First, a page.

Potable groundwater resources in urban areas are often threatened by various plumes of mobile contaminants. Increasingly, groundwater professionals are being called upon to not only determine the source of individual plumes, but to apportion the contributions of multiple sources within a composite plume. Although the principal contaminants of concern in these plumes are commonly volatile organic compounds or heavy metals, often the sources can be more definitively identified through analysis of other trace constituents in the plumes.
Join William G. Soukup, P.G. of Cornerstone Environmental Group LLC to discuss the analytical and interpretive techniques for differentiating plumes and their sources, as well as tips to improve long-term plume monitoring and management.
Soukup will explore several analytical and interpretive techniques that can be used to differentiate plumes and their likely sources. These include the minor ions of bromide (Br) and iodide (I) which can be particularly diagnostic because they behave conservatively. Cross-plots of these ions with chloride will be used to illustrate how to distinguish the source of contaminants from landfills, septic systems, animal wastes, and road salting. Other techniques that will be presented include the stable isotopes of hydrogen, nitrogen, oxygen, and, in some cases, the radioactive isotope of hydrogen, tritium. Finally, a case study will be used to illustrate how MTBE can provide a time-line marker for the release of petroleum-related contaminants into the groundwater.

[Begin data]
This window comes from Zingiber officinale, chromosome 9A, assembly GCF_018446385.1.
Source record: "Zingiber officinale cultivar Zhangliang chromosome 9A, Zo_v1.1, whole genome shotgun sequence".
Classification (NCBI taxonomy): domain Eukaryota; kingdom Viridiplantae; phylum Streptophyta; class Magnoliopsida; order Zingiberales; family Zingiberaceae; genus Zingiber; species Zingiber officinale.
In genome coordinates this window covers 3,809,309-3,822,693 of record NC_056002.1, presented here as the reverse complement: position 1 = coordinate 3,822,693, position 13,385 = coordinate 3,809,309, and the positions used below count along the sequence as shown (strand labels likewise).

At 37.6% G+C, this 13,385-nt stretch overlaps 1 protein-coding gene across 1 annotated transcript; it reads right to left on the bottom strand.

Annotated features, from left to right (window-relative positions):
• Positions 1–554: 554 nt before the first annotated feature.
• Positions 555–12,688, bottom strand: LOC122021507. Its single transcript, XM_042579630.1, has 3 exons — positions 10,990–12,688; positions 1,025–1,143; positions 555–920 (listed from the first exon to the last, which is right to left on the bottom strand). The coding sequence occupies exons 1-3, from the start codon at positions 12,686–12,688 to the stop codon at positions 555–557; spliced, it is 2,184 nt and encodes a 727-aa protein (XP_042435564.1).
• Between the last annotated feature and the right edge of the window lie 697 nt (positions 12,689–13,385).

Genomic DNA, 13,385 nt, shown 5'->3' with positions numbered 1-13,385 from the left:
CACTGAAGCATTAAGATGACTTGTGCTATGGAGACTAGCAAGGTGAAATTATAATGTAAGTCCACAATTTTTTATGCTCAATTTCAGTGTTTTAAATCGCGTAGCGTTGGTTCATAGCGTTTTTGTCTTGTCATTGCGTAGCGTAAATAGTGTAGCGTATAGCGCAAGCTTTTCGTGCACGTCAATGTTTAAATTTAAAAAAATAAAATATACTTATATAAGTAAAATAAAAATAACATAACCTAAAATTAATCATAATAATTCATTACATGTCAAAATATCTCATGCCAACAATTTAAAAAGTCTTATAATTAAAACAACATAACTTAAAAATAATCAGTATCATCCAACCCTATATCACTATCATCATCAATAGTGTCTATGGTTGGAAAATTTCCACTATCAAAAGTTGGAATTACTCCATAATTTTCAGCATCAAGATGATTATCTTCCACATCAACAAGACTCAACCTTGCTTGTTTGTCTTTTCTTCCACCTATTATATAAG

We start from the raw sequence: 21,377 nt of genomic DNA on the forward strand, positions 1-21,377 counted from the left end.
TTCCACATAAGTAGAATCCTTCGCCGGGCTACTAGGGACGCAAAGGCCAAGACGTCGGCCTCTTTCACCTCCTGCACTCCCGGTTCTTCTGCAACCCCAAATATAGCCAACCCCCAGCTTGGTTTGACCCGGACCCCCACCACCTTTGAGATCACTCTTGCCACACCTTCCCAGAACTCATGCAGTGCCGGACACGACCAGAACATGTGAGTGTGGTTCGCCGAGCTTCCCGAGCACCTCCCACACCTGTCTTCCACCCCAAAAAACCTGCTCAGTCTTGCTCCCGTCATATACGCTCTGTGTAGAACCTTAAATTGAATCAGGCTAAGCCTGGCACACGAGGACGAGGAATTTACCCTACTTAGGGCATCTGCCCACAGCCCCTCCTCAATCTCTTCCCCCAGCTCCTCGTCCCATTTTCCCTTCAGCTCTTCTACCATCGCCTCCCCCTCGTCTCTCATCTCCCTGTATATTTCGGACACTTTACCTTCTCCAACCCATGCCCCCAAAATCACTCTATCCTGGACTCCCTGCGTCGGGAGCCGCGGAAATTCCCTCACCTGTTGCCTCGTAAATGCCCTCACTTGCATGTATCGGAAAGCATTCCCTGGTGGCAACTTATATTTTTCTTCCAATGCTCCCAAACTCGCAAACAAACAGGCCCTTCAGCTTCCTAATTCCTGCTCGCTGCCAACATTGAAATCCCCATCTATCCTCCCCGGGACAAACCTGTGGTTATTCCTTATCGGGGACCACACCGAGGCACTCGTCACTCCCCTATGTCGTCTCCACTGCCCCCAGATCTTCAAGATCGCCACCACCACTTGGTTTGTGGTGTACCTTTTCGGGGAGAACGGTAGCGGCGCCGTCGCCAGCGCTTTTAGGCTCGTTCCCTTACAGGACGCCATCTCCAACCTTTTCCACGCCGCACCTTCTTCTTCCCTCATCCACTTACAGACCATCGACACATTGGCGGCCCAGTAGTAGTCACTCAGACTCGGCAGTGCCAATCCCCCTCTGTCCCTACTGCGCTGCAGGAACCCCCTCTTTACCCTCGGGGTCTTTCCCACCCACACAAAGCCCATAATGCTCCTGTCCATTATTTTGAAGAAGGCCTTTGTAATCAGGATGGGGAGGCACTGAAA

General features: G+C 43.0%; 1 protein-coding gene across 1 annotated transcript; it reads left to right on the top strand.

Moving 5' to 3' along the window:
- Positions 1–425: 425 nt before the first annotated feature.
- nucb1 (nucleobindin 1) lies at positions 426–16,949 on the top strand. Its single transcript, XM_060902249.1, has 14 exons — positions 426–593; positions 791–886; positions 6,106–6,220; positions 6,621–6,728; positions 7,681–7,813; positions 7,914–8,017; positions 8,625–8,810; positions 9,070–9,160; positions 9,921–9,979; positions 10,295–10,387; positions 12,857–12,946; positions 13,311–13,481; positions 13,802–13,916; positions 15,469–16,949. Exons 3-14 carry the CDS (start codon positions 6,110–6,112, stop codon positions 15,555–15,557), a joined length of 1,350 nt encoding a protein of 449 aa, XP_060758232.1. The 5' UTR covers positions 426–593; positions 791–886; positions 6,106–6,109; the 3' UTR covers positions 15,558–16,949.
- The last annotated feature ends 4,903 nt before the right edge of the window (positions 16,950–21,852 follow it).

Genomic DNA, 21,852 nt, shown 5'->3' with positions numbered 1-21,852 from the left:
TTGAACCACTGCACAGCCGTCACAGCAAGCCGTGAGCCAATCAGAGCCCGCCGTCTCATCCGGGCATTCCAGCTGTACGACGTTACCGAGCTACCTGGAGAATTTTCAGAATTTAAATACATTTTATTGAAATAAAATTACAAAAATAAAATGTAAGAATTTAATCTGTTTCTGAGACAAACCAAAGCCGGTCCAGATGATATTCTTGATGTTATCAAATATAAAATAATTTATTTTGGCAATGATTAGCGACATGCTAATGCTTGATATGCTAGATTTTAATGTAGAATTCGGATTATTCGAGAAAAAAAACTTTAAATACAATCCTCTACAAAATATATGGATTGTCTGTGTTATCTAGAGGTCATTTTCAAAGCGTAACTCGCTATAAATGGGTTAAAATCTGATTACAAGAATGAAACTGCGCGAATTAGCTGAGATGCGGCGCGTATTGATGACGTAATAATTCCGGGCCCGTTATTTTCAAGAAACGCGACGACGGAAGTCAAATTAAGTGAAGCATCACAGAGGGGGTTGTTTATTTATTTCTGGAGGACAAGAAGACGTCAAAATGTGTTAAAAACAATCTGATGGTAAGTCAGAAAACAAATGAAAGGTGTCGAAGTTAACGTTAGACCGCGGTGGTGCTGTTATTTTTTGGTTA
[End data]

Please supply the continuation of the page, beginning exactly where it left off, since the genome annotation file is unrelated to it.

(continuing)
This webcast will conclude with techniques on how to effectively manage groundwater plumes, whether they are in a monitored natural attenuation program, or are being actively remediated. Tips on the integration of both groundwater level and groundwater quality data will be provided, as well as optimizing the monitoring well network.
Attendees can expect the discussion and education of the following learning objectives:
- Understanding of why groundwater plumes become comingled in urban environments
- Understanding of the definition of minor ions and how can they be used to identify sources of plumes
- Understanding of the historic use of tritium in groundwater dating and how can it be used to identify landfill impacts to groundwater
- Understanding of the specialized analytical methods required to obtain the low detection limits needed for minor ion analysis
- Understand the current regulations on the use of UAVs for commercial applications.
* Presentations are scheduled for approximately one hour with a 15-20 minute question and answer session to follow. Presentation may exceed scheduled time.
* Each state and certification agency has different requirements; it is your responsibility to know what they are. Note that 1 PDH = 0.1 CEU.